The Annual Report of a company provides information about the performance of a company’s business over a year’s time. It contains two key information, 1) Chairman Statement/ Management Discussion & Analysis; and 2) Financial Statement. In this post, I will guide you on how to read the financial statement. This is because it can be difficult for people without accounting background.
“If you get interested in a company and you read the annual report, you will have done more than 98% of the people on Wall Street. And if you read the footnotes in the annual report you will have done more than 100% of the people on Wall Street”Jim Rogers
Financial Statement is like our credit report where bank uses to assess our credibility for loan or credit card applications. There are a total of 4 financial statements in an Annual Report. You only need to focus on 3 out of the 4 statements. Before we dive deep into each statement, you must know that they are built based on several accounting principles.
But as far as reading the Financial Statement is concern, you need to understand the two most important accounting concepts:
As the name suggest, all Financial Statements should be prepared in a conservative (another word for prudence) manner. This means you should not overstate the revenue and assets and also understate the expenses and liabilities. Based on this concept comes the Accrual Accounting.
Under this concept, revenues are recorded in the Income Statement when goods has been delivered to customers not when cash is received. Similarly, expenses are recorded in the Income Statement when orders has been committed not when cash is paid to suppliers.
The implication of this is that certain items in the Income Statement may not reflect the real cash movement in the business. For example, the purchase of goods from supplier. Companies usually record this amount committed first in its Income Statement and pay at a later date. This is known as credit purchasing.
It’s like you buy an iPhone using credit card. The amount will show in your statement but it does not mean that you have paid for it. There is no real cash movement here. This is what accrual accounting means.
Now that you understand these accounting concepts, here’s an overview of the 3 key Financial Statements that you need to know:
#1: Income Statement
More commonly known as Statement of Profit or Loss and Other Comprehensive Income. It shows how a business generates income and expenses. This is important because it gives us an idea of how profitable the business is.
The figure above shows the typical sections that you will see in a company’s income statement. To understand each category, let’s imagine you as a corporate professional.
Your monthly salary earned from working in a corporate firm is equivalent to revenue of a business. While your monthly phone bills or credit card bills is the expenses of a business. And finally, any surplus amount is your savings.
#2: Balance Sheet
More commonly known as Statement of Financial Position. This is important because it shows the net worth of a company. Usually, it is present based on the basic accounting equation, “ASSETS = LIABILITIES + EQUITIES”.
The above equation means that Assets are finance by Equity (a.k.a. shareholders’ equity) and Liabilities (i.e. borrowings). This is similar to your personal net worth statement where it shows what assets you own. For example, your house can be funded either through your savings (Equity) or loans (Liability) or both.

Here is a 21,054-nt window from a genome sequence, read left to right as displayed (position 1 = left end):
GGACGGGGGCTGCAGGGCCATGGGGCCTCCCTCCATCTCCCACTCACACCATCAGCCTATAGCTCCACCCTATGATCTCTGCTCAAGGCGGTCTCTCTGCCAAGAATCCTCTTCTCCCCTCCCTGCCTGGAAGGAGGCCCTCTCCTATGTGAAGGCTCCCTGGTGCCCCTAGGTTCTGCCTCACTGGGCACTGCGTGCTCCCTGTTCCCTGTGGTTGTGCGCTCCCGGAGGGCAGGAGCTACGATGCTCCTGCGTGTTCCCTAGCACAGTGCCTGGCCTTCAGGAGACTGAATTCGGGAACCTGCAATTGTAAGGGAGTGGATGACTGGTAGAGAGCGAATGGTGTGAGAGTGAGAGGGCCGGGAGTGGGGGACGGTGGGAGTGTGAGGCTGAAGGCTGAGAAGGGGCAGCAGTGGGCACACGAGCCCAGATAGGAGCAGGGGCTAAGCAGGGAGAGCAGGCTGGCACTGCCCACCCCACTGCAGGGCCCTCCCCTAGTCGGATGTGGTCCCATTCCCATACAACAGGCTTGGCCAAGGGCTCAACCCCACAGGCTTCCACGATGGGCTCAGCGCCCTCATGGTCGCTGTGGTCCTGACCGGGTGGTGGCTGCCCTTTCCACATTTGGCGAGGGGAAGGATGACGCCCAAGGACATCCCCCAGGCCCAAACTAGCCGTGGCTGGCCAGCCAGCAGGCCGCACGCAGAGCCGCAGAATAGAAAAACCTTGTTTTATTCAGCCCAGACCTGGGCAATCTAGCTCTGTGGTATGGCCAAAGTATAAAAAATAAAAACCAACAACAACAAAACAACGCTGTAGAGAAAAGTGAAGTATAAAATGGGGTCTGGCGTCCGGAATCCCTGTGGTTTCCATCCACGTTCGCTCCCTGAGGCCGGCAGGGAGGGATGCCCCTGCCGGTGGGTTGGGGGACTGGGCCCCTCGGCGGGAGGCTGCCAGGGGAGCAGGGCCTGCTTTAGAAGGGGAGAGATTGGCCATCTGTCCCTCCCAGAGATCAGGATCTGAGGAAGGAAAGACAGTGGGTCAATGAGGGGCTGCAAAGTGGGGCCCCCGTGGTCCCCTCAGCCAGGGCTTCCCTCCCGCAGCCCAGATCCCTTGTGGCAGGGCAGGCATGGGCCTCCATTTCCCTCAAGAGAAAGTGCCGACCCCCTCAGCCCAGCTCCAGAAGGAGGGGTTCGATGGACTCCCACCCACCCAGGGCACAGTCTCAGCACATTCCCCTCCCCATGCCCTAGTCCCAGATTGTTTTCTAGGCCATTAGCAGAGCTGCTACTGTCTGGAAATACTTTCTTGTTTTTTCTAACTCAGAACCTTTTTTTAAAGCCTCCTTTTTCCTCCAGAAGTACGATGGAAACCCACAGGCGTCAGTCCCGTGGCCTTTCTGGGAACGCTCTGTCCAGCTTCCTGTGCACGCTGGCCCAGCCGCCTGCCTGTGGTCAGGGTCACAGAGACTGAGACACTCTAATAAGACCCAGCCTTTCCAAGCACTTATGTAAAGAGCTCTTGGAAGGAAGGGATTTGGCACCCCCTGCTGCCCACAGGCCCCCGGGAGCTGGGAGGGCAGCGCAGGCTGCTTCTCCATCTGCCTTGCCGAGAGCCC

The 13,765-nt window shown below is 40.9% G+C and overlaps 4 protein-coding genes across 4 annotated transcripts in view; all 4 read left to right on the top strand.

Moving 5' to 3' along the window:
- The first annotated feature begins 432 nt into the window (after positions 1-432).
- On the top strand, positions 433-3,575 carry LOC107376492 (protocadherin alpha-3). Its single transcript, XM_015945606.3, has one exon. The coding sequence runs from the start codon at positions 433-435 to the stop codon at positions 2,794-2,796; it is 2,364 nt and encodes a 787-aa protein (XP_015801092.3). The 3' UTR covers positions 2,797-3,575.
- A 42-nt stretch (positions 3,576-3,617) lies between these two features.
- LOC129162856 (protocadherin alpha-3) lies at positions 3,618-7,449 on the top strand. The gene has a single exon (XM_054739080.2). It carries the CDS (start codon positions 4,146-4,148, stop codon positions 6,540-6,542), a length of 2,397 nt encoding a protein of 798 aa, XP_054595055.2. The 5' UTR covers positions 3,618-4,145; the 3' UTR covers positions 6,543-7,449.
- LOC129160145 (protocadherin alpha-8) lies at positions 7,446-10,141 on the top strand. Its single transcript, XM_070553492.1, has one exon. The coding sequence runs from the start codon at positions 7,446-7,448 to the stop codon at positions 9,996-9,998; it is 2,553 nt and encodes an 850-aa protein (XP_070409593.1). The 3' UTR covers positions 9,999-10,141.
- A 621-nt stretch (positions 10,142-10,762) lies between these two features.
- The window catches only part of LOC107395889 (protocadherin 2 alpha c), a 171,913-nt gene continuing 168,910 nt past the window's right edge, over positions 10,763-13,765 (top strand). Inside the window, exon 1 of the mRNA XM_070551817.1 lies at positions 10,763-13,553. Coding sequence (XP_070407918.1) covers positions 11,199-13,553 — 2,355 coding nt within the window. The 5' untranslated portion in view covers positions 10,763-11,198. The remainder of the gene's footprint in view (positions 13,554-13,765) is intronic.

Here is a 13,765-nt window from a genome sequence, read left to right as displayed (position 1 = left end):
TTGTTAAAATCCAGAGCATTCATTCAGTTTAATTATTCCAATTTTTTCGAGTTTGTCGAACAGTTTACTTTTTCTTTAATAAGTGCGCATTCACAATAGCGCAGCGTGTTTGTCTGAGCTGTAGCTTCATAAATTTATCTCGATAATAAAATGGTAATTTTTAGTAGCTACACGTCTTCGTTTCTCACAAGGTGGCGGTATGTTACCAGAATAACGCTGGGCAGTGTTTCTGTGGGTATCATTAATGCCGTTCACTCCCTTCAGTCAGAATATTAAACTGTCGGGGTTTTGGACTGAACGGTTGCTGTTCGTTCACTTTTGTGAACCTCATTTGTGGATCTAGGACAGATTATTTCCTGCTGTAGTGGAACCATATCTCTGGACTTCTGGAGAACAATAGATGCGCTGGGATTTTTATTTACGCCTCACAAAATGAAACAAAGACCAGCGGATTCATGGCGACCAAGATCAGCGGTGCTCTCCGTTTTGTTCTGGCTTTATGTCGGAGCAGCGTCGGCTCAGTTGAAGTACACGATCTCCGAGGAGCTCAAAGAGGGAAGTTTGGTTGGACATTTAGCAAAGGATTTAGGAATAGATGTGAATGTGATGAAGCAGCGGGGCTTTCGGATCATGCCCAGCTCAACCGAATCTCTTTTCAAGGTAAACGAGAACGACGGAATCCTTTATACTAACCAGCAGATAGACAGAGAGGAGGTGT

#3: Statement of Cash Flows
The Cash Flow Statement shows how the money flows within the business. The picture above simplifies what you will see in a Cash Flow Statement.
Operating Cash Flows
This refers to the cash inflow or outflow due to operation of business activities. For example, purchasing of inventories or payment to suppliers.
Investing Cash Flows
This refers to the cash inflow or outflow due to investment made for the business. For example, purchasing of property, plant or equipment.
Financing Cash Flows
This refers to the cash inflow or outflow due to the capital used to finance the business. An example would be repayment of borrowings.
How the 3 Key Financial Statements is connected
If you look carefully, all 3 sections are inter-related. Let’s say you have a café business, the cash you received from selling F&B is called operating cash inflow. When you use these cash to purchase a coffee machine, it’s a form of investing cash outflow. If you purchase the coffee machine using bank borrowings, this is a financing cash inflow.
The diagram above illustrates how the 3 key financial statements are inter-linked:
Before starting any business
- You need capital to purchase assets. You can fund this either through your savings (Equity) or borrow from banks (Liabilities). This will be reflected under “Financing Cash Flow”.
- You probably need to buy some assets using the cash you just received from borrowings or your savings. This will then be reflected under “Investing Cash Flow”.
Once business is opened
- The purchased assets will be use to generate “Revenue” and “Net Profit” after deducting all “Expenses” incurred including tax. The cash movement is when you receive cash from selling the goods and buying ingredients to make the goods ready for selling. This will be reflected under “Operating Cash Flow”.
- The “Net Profit” generated will goes to “Equity” if you choose to reinvest into your business.
Do you see the relation between these 3 Key Financial Statements? If you do, let’s go deeper into each of this Financial Statement. Click on the following link to read more:
|1||How to read Income Statement|
|2||How to read Balance Sheet|
|3||How to read Cash Flow Statement|
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